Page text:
Because the U.S. was denied the use of airspace over France, Spain, and Italy due to their objections over the American use of force, the F-111 Aardvarks and A-6 Intruders being used in the Operation El Dorado Canyon would have to fly around continental Europe, over 6,000 miles round-trip, and conduct several aerial refuelings along the way.

Some 28 KC-10 Extenders and KC-135 Stratotankers took off from airfields in England on April 14, 1986, followed by 24 F-111 Aardvarks and five EF-111 Ravens. And that was just the Air Force. The Midway-class aircraft carrier USS Coral Sea and the Kitty Hawk-class supercarrier USS America were in the Mediterranean, carrying A-6 Intruders, A-7 Corsairs, and F/A-18 Hornets

Together, they raided Libyan defenses all across the country in an effort to end or suppress its ability to train and conduct terrorist operations. At 1:54 a.m., the EF-111s and EA-6B Prowlers began jamming Libya’s sensor networks. At 2:00 a.m., the full attack began. It took only 12 minutes for all aircraft to drop 60 tons of munitions on their targets. President Reagan warned that the United States would do it again if necessary.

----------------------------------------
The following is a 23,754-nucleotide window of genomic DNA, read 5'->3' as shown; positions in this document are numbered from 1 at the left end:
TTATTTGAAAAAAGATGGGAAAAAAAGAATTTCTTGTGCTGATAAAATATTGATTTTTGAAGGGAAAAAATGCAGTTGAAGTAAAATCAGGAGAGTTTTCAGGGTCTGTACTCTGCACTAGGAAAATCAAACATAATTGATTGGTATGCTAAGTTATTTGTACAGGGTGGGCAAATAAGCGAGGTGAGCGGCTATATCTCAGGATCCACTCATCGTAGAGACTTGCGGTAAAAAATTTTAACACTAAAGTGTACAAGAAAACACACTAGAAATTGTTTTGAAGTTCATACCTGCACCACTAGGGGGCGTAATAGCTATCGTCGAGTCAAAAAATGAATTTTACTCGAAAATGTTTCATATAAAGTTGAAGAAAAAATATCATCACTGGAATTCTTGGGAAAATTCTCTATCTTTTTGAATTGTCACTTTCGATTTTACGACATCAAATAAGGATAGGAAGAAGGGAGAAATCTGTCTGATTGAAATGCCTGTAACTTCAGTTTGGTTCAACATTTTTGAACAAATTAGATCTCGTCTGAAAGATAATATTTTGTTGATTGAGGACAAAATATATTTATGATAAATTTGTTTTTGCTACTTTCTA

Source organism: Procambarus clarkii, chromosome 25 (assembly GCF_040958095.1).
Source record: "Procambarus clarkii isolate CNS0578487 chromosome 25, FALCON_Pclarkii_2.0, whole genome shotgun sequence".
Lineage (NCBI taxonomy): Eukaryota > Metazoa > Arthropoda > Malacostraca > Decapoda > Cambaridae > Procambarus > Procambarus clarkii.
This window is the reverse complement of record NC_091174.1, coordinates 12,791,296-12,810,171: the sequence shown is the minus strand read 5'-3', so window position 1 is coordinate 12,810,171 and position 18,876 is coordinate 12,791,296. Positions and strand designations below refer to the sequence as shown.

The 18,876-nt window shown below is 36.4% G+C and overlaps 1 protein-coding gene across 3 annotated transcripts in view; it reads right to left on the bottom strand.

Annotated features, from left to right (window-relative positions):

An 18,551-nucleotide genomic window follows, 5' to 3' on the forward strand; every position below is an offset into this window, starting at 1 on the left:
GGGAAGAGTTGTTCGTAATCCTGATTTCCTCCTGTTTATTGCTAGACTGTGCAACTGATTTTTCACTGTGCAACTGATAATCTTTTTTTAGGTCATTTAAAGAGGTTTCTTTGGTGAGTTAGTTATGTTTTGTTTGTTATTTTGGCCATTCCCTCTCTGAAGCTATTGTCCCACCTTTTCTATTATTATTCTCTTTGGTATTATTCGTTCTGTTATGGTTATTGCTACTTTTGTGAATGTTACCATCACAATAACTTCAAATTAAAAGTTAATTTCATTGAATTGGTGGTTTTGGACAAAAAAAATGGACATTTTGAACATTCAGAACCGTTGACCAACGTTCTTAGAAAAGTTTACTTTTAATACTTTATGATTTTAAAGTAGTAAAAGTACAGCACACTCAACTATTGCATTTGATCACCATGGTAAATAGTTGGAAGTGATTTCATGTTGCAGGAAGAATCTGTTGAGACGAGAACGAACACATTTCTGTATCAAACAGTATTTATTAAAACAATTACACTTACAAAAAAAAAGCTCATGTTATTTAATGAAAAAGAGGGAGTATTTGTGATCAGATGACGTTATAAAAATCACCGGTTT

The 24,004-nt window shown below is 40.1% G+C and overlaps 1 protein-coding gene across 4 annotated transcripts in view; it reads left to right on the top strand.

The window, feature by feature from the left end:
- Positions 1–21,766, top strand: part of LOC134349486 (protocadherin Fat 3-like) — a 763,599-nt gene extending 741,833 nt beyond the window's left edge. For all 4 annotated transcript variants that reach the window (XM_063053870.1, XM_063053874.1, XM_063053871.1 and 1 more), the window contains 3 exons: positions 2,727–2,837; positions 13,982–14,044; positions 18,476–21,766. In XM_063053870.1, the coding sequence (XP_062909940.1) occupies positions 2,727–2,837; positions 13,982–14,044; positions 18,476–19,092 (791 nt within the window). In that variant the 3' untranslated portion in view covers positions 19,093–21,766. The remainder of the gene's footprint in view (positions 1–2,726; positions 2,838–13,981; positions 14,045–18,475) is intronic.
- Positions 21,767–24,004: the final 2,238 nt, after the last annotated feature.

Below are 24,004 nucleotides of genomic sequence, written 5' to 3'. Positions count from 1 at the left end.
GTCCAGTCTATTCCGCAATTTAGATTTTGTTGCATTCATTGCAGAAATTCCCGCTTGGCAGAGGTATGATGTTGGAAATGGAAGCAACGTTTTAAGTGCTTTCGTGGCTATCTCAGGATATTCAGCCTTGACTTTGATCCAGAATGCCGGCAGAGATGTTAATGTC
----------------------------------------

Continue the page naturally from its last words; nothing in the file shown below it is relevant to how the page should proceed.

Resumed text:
An estimated 45 Libyan troops and 30 civilians were killed, but Muammar Gaddafi was not one of them. Bombs struck the residence of the Libyan dictator during the attack, but he escaped, having been warned about the attack by Italian Prime Minister Bettino Craxi

The U.S. lost one F-111 to enemy fire, shot down over the Gulf of Sidra. Air Force pilots Capt. ​​Fernando L. Ribas-Dominicci and Capt. Paul F. Lorence died following the shoot-down. Gaddafi would hold the remains of Ribas-Dominicci until 1988 when Pope John Paul II secured its release. The remains of Capt. Lorance are still missing.

Aftermath of the Operation El Dorado Canyon

Enraged at the attack, Gaddafi accused President Reagan of trying to kill him in his own home, and Libya was far from finished supporting international terrorism. Western journalists and tourists were kidnapped and killed by Libyan agents and Libyan-supported terror groups in the Middle East. In 1988, Libya bombed Pan-Am Flight 103 over Lockerbie, Scotland, in retaliation, killing 259 people.